• List of cooling stations in LA County Triple-digit temperatures and high humidity continued to roil the area Thursday in a weather pattern that is expected to last through the Labor Day weekend, officials said. “It’s going to be hot and muggy through next Wednesday,” said Bill Hoffer, spokesman for the National Weather Service. “Pasadena should break the century mark and much of the San Gabriel Valley will be even warmer.” Humidity is expected to be in the range of 50percent to 80 percent, thanks to a weather system moving in from Mexico that is blanketing much of the state, Hoffer said. “One of the most important things is to never, ever leave anybody in a car – not a child, not an elderly person, not a pet,” said Jonathan Fielding, the director of Public Health for the Los Angeles County Department of Health Services. “In this kind of weather a car can become an oven in a matter of minutes.” While the Los Angeles County Department of Coroner reported no heat-related deaths through Thursday afternoon, Fielding said the health impact of high heat can be devastating in a variety of ways. “What we found last year is that we didn’t see a big spike in heat deaths, but an increase in death from heart disease,” Fielding said. “The heat puts an extra strain on people with chronic conditions. They are at higher risk unless they take the right precautions.” At the 7-Eleven on West San Bernardino Road in West Covina, water sales were brisk, according to a clerk there. “When it’s hot like this we always sell lots of water and sports drinks,” said Raj Singh, the clerk. “We’ve been busy today.” At the Altadena Senior Center on East Mariposa Street, seniors cooled off in 72-degree luxury, and talked about the overnight storm, according to receptionist Marge Marquez. “This is a great place for seniors to go and be cool. A lot of them don’t have air conditioning at home, so its far more comfortable here.” Marquez said she planned to stay indoors for the whole day, “just looking at the weather on the Internet. It looks like its pretty warm out there.” Thundershowers blanketed the region early Thursday bringing measurable rainfall to much of the area. While the storms subsided late in the day, the threat will exist in area mountains through the weekend, Hoffer said. McCorkle said the ISO took the rare step of holding a conference call with the state’s largest energy users and asked them to initiate voluntary reductions in power use. Those combined efforts appeared to work. The agency extended its statewide energy warning into today, marking a fourth consecutive day in which it projected high demand and urged conservation efforts. Southern California Edison recommended consumers set thermostats at 78 degrees or higher and use fans; not use major appliances such as washers and dryers during peak hours – 3 to 6 p.m.; draw the curtains to block out sunlight; use clothes and dish washers only for full loads; and close doors and vents to unoccupied rooms. Demand overloaded a distribution station in Sun Valley, triggering a rolling outage affecting about 2,000 Los Angeles Department of Water and Power customers. Throughout Los Angeles, a total of 3,500 residents lost power, spokeswoman Gale Harris said. Gov. Arnold Schwarzenegger directed California’s Office of Emergency Services and the state Department of Public Health to implement heat response plans as a result of heat advisories and extended periods of high temperatures. Part of the plan calls for the opening of state cooling centers. State cooling centers will be open in eight other counties and OES has established a toll-free number for the public to get information on how to protect themselves from the hot, humid weather: (877) 435-7021. The line will be active through Tuesday, officials said. The Associated Press and City News Service contributed to this story. [email protected] (626) 962-8811, Ext. 2717160Want local news?Sign up for the Localist and stay informed Something went wrong. Please try again.subscribeCongratulations! You’re all set! Early Thursday, the California Independent System Operator, the agency that manages most of the state’s electric grid, warned of potential trouble in the state’s power supply. It said it planned to declare a minor power emergency at 2p.m. and increase its alert level to a so-called Stage 2 emergency at about 4 p.m., the hottest point in the day when electricity use soars. Neither alert was necessary, as the state’s largest electricity consumers voluntarily cut their use. The state’s power consumption peaked at 47,843 megawatts, well below the predicted peak of 49,105 megawatts. “Residents really responded and we want to thank them,” said Stephanie McCorkle, spokeswoman for California’s Independent System Operator. “The conservation we saw today from Californians saved the equivalent of a large power plant.” Highs hit 102 degrees in Pasadena, El Monte and West Covina, 94 in Whittier, 96 in Pico Rivera, 103 in Monrovia, 104 in Glendora and Diamond Bar and 105 in Pomona. Officials Thursday urged residents to take precautions for themselves and others.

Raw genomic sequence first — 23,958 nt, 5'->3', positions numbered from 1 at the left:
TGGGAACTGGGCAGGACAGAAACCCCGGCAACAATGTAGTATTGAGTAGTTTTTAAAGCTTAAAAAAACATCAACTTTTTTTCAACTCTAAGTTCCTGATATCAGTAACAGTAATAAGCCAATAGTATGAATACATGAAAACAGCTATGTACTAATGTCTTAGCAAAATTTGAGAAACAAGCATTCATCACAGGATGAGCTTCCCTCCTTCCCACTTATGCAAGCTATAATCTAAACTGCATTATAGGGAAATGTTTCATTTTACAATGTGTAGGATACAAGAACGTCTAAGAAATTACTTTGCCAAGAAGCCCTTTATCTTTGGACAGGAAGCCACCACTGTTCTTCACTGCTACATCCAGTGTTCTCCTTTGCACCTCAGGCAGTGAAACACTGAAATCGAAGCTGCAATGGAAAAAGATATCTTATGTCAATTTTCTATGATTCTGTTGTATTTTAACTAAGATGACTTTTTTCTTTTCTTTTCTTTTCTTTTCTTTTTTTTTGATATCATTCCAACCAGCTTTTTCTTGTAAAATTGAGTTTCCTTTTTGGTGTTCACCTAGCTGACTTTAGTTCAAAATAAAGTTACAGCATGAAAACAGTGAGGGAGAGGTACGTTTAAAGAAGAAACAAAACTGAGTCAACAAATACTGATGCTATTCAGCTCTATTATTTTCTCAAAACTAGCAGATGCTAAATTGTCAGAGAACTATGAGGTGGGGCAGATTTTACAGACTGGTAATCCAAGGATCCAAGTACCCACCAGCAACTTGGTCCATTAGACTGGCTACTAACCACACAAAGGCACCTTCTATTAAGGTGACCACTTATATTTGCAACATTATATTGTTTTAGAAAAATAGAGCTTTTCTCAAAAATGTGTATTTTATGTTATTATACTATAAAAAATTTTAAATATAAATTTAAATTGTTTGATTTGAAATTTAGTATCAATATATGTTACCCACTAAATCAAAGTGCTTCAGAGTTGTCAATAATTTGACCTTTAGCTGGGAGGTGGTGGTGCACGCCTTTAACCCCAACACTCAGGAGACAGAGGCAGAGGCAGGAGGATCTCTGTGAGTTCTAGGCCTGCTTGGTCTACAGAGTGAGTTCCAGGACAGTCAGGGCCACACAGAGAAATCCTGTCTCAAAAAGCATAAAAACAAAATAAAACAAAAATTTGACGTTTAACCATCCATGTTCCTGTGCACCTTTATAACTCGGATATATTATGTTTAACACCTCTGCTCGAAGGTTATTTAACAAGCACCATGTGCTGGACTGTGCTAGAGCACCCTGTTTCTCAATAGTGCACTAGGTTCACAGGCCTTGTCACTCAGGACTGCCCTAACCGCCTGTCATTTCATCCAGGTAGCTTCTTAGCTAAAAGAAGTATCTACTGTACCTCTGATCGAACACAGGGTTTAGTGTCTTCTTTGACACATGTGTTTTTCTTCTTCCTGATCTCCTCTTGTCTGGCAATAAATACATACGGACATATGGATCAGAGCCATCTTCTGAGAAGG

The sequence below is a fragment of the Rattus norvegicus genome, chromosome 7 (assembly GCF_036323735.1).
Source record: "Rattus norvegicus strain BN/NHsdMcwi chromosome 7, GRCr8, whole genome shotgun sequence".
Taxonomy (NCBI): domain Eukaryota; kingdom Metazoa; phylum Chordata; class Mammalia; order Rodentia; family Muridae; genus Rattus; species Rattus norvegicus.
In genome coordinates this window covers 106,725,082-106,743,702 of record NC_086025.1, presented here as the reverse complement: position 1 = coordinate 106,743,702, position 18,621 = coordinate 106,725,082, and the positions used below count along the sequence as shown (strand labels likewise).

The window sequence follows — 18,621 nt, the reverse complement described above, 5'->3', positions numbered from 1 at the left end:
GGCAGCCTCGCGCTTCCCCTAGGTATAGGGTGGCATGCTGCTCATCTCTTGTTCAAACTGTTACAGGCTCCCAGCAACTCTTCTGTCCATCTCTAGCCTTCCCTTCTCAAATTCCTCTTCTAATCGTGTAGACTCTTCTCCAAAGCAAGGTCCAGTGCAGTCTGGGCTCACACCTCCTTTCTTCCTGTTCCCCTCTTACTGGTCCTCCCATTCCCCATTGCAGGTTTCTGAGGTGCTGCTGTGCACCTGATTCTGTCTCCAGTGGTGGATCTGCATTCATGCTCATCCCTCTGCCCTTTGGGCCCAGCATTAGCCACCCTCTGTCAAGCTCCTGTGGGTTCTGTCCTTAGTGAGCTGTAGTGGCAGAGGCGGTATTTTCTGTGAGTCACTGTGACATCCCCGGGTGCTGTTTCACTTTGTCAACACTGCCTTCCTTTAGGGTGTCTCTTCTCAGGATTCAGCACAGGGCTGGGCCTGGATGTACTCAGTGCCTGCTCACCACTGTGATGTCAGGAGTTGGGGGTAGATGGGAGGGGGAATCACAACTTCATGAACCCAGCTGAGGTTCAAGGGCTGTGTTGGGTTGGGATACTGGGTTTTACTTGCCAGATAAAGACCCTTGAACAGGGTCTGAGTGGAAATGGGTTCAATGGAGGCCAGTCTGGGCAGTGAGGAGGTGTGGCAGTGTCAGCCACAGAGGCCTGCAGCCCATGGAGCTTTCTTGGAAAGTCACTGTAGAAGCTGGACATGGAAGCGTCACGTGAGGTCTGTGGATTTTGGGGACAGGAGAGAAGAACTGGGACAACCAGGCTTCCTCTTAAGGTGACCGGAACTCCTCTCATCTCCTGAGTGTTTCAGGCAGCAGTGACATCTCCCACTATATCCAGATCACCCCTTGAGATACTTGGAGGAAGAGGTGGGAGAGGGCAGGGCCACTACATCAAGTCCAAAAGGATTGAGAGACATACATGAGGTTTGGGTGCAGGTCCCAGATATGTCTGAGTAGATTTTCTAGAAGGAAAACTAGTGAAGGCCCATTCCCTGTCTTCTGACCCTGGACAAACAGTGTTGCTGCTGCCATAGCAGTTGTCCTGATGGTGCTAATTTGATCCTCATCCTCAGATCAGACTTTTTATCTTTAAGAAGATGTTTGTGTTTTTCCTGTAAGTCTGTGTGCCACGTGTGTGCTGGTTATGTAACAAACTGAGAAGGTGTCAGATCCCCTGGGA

Striking: Hot, humid weather expected to linger